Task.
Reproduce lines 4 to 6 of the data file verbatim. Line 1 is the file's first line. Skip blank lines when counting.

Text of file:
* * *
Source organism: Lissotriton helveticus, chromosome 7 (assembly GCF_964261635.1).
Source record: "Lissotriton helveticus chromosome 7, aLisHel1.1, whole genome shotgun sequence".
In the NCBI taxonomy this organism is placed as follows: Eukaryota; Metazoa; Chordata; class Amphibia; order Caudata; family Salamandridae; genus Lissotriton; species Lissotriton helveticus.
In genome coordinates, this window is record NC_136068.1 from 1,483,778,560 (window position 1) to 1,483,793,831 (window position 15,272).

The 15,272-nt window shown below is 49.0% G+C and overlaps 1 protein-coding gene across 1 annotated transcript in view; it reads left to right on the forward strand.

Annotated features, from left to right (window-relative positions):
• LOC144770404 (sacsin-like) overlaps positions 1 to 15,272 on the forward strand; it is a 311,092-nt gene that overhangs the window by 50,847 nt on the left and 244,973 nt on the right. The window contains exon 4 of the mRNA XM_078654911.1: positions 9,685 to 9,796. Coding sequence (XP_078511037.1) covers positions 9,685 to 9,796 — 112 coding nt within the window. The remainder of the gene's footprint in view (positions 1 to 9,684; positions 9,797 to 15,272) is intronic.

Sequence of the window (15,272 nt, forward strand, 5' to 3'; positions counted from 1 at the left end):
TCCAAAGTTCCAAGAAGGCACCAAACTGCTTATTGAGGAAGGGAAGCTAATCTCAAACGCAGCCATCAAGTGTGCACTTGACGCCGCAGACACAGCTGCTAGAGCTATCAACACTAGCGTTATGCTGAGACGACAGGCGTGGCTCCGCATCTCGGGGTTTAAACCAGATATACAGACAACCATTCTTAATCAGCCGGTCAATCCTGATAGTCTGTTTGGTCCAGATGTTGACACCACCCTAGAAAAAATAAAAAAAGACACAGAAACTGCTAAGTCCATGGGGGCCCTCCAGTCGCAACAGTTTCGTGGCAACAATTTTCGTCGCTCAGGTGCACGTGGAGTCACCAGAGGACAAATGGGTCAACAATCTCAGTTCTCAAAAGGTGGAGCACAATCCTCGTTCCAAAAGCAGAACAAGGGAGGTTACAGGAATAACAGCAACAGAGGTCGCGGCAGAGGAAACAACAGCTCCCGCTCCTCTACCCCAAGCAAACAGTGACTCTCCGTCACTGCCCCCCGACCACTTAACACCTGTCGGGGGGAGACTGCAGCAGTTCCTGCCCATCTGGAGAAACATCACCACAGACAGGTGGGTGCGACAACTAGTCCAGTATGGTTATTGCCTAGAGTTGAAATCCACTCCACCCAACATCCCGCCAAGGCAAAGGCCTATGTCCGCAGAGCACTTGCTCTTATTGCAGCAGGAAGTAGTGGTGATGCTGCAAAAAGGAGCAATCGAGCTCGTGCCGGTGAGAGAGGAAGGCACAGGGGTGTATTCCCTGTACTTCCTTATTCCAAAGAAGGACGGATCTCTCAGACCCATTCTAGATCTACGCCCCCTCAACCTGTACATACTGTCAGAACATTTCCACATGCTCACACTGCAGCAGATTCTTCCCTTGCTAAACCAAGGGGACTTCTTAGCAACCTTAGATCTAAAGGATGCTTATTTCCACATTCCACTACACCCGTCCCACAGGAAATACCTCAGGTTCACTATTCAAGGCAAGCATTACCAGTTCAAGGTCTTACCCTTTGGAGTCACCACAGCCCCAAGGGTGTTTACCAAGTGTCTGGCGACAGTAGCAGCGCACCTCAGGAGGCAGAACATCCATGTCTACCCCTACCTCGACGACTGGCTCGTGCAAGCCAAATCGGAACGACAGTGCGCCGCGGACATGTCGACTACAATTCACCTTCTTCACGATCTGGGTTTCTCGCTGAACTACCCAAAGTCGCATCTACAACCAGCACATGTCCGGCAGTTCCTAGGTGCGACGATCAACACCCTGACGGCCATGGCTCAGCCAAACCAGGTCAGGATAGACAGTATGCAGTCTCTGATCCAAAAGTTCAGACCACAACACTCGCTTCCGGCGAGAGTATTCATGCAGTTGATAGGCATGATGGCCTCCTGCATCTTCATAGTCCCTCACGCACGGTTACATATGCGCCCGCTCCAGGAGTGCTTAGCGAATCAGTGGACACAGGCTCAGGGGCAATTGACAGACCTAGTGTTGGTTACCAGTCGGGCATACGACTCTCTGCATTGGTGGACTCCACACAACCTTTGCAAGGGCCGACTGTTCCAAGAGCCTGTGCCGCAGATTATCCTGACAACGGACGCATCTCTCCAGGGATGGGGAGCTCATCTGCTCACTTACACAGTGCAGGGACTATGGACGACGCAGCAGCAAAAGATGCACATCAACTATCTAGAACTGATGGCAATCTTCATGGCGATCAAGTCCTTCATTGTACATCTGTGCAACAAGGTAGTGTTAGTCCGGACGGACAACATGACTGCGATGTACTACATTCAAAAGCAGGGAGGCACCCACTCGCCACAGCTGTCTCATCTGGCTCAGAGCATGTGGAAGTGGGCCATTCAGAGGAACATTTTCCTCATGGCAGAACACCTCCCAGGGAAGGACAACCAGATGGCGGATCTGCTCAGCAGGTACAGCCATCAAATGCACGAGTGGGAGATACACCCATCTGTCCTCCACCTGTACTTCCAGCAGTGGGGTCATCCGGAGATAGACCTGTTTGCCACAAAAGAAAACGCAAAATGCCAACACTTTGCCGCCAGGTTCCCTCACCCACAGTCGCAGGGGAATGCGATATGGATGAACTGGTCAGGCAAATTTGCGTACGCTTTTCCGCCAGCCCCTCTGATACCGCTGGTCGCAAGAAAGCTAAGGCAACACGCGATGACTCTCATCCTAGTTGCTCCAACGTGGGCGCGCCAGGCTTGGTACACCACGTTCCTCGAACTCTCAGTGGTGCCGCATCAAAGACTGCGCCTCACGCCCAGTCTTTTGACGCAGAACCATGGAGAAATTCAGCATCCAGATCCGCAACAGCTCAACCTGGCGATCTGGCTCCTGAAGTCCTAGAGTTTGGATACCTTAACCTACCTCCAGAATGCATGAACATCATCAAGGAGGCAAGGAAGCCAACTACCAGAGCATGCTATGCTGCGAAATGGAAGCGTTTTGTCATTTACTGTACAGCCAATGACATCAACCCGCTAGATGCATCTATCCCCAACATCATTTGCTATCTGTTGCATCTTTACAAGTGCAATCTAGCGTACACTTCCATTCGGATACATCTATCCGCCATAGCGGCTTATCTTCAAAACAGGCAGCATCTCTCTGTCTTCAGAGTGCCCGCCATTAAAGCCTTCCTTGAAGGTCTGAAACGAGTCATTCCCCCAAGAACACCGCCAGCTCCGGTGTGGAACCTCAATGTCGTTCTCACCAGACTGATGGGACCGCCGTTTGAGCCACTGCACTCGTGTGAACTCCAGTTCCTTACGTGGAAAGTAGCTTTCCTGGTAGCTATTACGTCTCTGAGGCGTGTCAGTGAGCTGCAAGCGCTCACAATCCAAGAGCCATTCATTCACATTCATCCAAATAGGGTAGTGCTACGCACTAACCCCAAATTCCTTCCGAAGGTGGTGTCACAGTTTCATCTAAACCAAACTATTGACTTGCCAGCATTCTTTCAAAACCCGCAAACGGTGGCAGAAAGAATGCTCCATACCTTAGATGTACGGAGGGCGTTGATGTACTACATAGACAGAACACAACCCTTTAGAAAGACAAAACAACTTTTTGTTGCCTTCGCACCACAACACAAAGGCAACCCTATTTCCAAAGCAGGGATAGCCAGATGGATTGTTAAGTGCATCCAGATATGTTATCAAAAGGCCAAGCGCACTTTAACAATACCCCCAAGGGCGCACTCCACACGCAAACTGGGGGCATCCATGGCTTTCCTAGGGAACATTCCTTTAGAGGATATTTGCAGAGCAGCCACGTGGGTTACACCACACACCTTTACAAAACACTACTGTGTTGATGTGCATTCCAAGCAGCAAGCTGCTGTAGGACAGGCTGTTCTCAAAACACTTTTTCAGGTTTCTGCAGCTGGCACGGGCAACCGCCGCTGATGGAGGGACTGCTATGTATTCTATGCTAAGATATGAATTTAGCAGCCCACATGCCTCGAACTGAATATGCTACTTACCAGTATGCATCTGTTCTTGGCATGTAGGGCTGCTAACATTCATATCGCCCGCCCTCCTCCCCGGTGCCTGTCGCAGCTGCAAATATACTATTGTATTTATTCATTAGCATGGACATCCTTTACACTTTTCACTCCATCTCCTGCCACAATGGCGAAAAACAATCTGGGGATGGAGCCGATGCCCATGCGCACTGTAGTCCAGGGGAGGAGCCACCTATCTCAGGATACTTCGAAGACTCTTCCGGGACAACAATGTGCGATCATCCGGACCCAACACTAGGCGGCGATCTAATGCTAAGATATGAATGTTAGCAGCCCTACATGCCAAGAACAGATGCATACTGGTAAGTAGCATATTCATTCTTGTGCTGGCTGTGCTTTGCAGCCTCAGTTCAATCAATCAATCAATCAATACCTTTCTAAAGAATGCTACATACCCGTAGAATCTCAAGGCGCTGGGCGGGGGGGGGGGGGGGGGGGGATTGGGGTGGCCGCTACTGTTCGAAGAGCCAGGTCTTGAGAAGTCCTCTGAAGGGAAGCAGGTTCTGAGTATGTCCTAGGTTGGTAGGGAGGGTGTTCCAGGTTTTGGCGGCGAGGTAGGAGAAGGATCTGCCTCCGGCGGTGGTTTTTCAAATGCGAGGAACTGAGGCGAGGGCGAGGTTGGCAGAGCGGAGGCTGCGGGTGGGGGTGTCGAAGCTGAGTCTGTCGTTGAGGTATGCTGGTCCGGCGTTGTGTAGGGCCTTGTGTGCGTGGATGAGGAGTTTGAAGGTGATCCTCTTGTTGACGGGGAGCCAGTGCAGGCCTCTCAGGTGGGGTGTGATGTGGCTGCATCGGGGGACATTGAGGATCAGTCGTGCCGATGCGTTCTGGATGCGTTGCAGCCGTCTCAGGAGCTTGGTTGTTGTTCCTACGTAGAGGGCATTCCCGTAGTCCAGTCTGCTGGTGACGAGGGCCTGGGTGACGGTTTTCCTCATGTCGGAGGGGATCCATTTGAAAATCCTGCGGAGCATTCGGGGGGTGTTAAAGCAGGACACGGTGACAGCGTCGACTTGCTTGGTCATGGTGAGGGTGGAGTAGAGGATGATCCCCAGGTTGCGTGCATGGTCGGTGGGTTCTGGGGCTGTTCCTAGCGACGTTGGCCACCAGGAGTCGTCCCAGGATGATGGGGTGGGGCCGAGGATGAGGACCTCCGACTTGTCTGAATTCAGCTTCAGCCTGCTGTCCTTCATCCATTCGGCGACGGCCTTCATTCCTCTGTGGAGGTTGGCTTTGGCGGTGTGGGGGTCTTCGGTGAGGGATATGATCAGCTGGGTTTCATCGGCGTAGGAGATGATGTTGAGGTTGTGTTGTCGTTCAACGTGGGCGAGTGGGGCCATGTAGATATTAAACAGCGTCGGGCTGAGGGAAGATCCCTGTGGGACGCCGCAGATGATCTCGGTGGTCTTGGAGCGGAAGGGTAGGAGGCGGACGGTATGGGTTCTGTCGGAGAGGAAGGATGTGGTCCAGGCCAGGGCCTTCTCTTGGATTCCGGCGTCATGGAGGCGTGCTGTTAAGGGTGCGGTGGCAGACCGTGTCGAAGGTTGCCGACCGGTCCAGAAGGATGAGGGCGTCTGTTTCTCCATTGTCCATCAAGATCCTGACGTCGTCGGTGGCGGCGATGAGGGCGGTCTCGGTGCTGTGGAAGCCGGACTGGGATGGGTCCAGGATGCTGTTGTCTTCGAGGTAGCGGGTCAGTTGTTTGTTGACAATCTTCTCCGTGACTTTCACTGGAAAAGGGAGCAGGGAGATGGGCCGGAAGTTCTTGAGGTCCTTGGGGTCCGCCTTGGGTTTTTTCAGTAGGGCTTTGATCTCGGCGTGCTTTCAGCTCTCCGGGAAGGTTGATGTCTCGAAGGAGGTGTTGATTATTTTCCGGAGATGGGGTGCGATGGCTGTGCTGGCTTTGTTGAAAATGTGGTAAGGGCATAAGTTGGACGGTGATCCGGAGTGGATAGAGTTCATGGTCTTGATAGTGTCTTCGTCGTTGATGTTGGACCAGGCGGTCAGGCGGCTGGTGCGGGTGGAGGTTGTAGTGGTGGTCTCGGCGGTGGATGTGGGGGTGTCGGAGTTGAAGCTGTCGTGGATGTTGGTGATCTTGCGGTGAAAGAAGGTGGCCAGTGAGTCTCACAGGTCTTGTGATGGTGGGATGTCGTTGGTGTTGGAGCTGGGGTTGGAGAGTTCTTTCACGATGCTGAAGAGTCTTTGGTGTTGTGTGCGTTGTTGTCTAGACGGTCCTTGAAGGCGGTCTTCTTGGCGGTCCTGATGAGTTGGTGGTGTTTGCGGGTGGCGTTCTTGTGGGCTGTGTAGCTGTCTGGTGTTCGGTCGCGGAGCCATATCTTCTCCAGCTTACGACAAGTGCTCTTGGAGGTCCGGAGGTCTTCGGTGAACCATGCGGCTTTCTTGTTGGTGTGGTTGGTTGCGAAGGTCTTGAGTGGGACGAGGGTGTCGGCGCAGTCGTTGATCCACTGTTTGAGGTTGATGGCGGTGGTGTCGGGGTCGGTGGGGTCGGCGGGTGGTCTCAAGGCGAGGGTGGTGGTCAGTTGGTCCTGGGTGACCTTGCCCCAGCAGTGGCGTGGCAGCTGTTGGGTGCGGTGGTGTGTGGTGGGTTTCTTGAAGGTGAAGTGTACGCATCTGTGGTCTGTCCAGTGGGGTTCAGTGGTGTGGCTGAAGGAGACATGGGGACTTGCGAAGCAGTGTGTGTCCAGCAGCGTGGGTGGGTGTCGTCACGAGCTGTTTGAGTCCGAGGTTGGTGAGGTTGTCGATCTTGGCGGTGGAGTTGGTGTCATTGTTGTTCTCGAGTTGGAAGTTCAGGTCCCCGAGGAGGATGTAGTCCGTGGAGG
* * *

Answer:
In genome coordinates, this window is record NC_136068.1 from 1,483,778,560 (window position 1) to 1,483,793,831 (window position 15,272).

The 15,272-nt window shown below is 49.0% G+C and overlaps 1 protein-coding gene across 1 annotated transcript in view; it reads left to right on the forward strand.

Annotated features, from left to right (window-relative positions):